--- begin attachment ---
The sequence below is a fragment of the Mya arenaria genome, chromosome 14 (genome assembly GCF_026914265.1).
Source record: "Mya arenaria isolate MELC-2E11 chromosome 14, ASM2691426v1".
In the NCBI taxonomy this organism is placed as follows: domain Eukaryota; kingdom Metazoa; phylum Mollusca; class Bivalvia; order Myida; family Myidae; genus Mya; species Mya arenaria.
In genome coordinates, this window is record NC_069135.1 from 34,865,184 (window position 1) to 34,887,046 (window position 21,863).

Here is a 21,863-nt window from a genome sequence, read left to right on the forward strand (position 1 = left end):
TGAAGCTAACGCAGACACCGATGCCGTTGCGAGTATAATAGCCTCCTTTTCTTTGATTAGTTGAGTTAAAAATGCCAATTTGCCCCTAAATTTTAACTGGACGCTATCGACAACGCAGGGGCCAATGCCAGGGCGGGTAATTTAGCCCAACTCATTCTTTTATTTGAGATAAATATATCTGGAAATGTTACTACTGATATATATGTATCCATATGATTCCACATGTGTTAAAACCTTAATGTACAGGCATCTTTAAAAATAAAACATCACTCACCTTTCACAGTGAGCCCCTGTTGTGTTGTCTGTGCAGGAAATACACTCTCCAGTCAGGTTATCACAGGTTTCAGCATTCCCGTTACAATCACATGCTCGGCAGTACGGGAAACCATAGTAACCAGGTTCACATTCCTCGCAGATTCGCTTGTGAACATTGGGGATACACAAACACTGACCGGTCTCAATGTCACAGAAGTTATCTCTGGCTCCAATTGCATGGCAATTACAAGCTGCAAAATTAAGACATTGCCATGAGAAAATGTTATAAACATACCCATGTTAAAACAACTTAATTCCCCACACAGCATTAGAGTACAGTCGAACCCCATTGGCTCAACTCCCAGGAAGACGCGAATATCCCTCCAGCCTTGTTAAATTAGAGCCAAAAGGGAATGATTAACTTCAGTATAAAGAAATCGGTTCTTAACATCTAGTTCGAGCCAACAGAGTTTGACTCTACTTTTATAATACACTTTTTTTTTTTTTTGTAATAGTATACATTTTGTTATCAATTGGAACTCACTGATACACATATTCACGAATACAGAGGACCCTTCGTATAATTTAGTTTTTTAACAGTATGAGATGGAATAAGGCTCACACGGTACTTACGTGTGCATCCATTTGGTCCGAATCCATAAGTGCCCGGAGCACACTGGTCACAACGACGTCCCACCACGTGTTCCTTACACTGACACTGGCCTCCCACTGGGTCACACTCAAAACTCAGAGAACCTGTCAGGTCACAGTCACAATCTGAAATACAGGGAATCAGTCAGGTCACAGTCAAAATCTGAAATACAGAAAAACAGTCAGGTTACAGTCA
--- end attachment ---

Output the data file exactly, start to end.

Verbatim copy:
The sequence below is a fragment of the Mya arenaria genome, chromosome 14 (genome assembly GCF_026914265.1).
Source record: "Mya arenaria isolate MELC-2E11 chromosome 14, ASM2691426v1".
In the NCBI taxonomy this organism is placed as follows: domain Eukaryota; kingdom Metazoa; phylum Mollusca; class Bivalvia; order Myida; family Myidae; genus Mya; species Mya arenaria.
In genome coordinates, this window is record NC_069135.1 from 34,865,184 (window position 1) to 34,887,046 (window position 21,863).

Here is a 21,863-nt window from a genome sequence, read left to right on the forward strand (position 1 = left end):
TGAAGCTAACGCAGACACCGATGCCGTTGCGAGTATAATAGCCTCCTTTTCTTTGATTAGTTGAGTTAAAAATGCCAATTTGCCCCTAAATTTTAACTGGACGCTATCGACAACGCAGGGGCCAATGCCAGGGCGGGTAATTTAGCCCAACTCATTCTTTTATTTGAGATAAATATATCTGGAAATGTTACTACTGATATATATGTATCCATATGATTCCACATGTGTTAAAACCTTAATGTACAGGCATCTTTAAAAATAAAACATCACTCACCTTTCACAGTGAGCCCCTGTTGTGTTGTCTGTGCAGGAAATACACTCTCCAGTCAGGTTATCACAGGTTTCAGCATTCCCGTTACAATCACATGCTCGGCAGTACGGGAAACCATAGTAACCAGGTTCACATTCCTCGCAGATTCGCTTGTGAACATTGGGGATACACAAACACTGACCGGTCTCAATGTCACAGAAGTTATCTCTGGCTCCAATTGCATGGCAATTACAAGCTGCAAAATTAAGACATTGCCATGAGAAAATGTTATAAACATACCCATGTTAAAACAACTTAATTCCCCACACAGCATTAGAGTACAGTCGAACCCCATTGGCTCAACTCCCAGGAAGACGCGAATATCCCTCCAGCCTTGTTAAATTAGAGCCAAAAGGGAATGATTAACTTCAGTATAAAGAAATCGGTTCTTAACATCTAGTTCGAGCCAACAGAGTTTGACTCTACTTTTATAATACACTTTTTTTTTTTTTTGTAATAGTATACATTTTGTTATCAATTGGAACTCACTGATACACATATTCACGAATACAGAGGACCCTTCGTATAATTTAGTTTTTTAACAGTATGAGATGGAATAAGGCTCACACGGTACTTACGTGTGCATCCATTTGGTCCGAATCCATAAGTGCCCGGAGCACACTGGTCACAACGACGTCCCACCACGTGTTCCTTACACTGACACTGGCCTCCCACTGGGTCACACTCAAAACTCAGAGAACCTGTCAGGTCACAGTCACAATCTGAAATACAGGGAATCAGTCAGGTCACAGTCAAAATCTGAAATACAGAAAAACAGTCAGGTTACAGTCA